About Me

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Atlanta, GA, United States
When I suffered a lip injury that ended my career as a classical trombonist, I thought my life as a musician was finished, but I fell in love with music all over again when Santa gave me a guitar for Christmas in 2003. Even as I was struggling with my first chords, I was planning a new performance career. As a trombonist, I performed with the Heritage of America Band at Langley Air Force Base, the Ohio Light Opera, and in pick-up bands for touring acts that included Rosemary Clooney, George Burns, and the Manhattan Transfer. Reborn as a jazz guitarist, I sing and play my own solo arrangements of jazz classics, am half of the Godfrey and Guy duo, and hold the guitar chair in the Sentimental Journey Orchestra. I have been a freelance music copyist since 1995, served as Director of Music at Northwest Unitarian Universalist Congregation from 2011 to 2017, and currently serve as Contemporary Band Director at the same congregation.

Friday, June 24, 2016

Tips for Memorizing Music

When I was a classical trombone player, I rarely memorized the music that I played. Much of it was orchestra or band music, but I even used music when I played solo recitals. Now that I'm a jazz musician, I memorize music all the time. I'm constantly working to memorize Godfrey and Guy's repertoire as well as my own. When I was a trombone player, I was in awe of those who performed from memory. Now, I realize that it's nothing to fear. You just have to work on it as you would any other skill. The good news is that, the more often you memorize, the easier it gets.

Here are some tips I've picked up along the way that may help you memorize your music.

  1. Memorize frequently. Even if there is no immediate need, spend some time each day memorizing something. If you're a jazz musician like me, you can memorize the melody or chords of a standard. If you are a classical musician, try memorizing an etude or a section of a solo. The more often you memorize, the easier it gets.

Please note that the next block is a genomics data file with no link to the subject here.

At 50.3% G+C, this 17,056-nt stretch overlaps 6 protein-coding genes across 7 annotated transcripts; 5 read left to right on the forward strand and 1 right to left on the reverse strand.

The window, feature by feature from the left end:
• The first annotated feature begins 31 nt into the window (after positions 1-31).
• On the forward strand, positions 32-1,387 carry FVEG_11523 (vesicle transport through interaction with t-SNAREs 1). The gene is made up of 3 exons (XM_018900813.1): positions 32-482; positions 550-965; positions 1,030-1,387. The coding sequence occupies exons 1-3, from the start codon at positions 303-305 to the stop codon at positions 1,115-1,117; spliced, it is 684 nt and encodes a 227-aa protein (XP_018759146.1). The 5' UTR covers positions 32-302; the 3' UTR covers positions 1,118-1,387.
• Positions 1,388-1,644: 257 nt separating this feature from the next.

2. Sing. If you are learning a tune from the Great American Songbook, sing the melody. If you are memorizing an instrumental, or if you are memorizing a classical piece, sing it anyway. It'll help cement the melody in your head, and you may find that you play more musically.
  3. Learn the words. Even if you never plan to sing the song in public, learning the words is another great way to keep the new song in your head. You may also find that the music takes on new life and meaning when you learn the words, and it will help you to be a more sensitive accompanist.
  4. Find patterns and and forms; analyze. The more deeply you understand the music, the easier it will be to remember. Finding patterns in the music will speed up the process of memorization. When I first began memorizing chords to songs, I memorized a chord at a time, which was tedious. Later, I realized that the chords for jazz standards often follow similar patterns. It's much easier to recognize a typical 1-6-2-5 pattern than it is to memorize C6, Am7, Dm7, G7. 
  5. Practice away from your instrument. Are your chops tired? Fingers aching? Sing the music in the car. Run through the music in your head while you're going to sleep. Visualize. Imagine the feel of the instrument, the fingerings (or slide positions) you'll use, etc.
  6. Memorize a little at a time. It can be daunting to memorize a big piece of music. But you don't chop a big tree down with one swing of the ax. You chop away, one swing at a time. Start with eight measures. If that's the most you can memorize in that practice session, that's fine. It's eight measures more than you had memorized before you started. Build on that.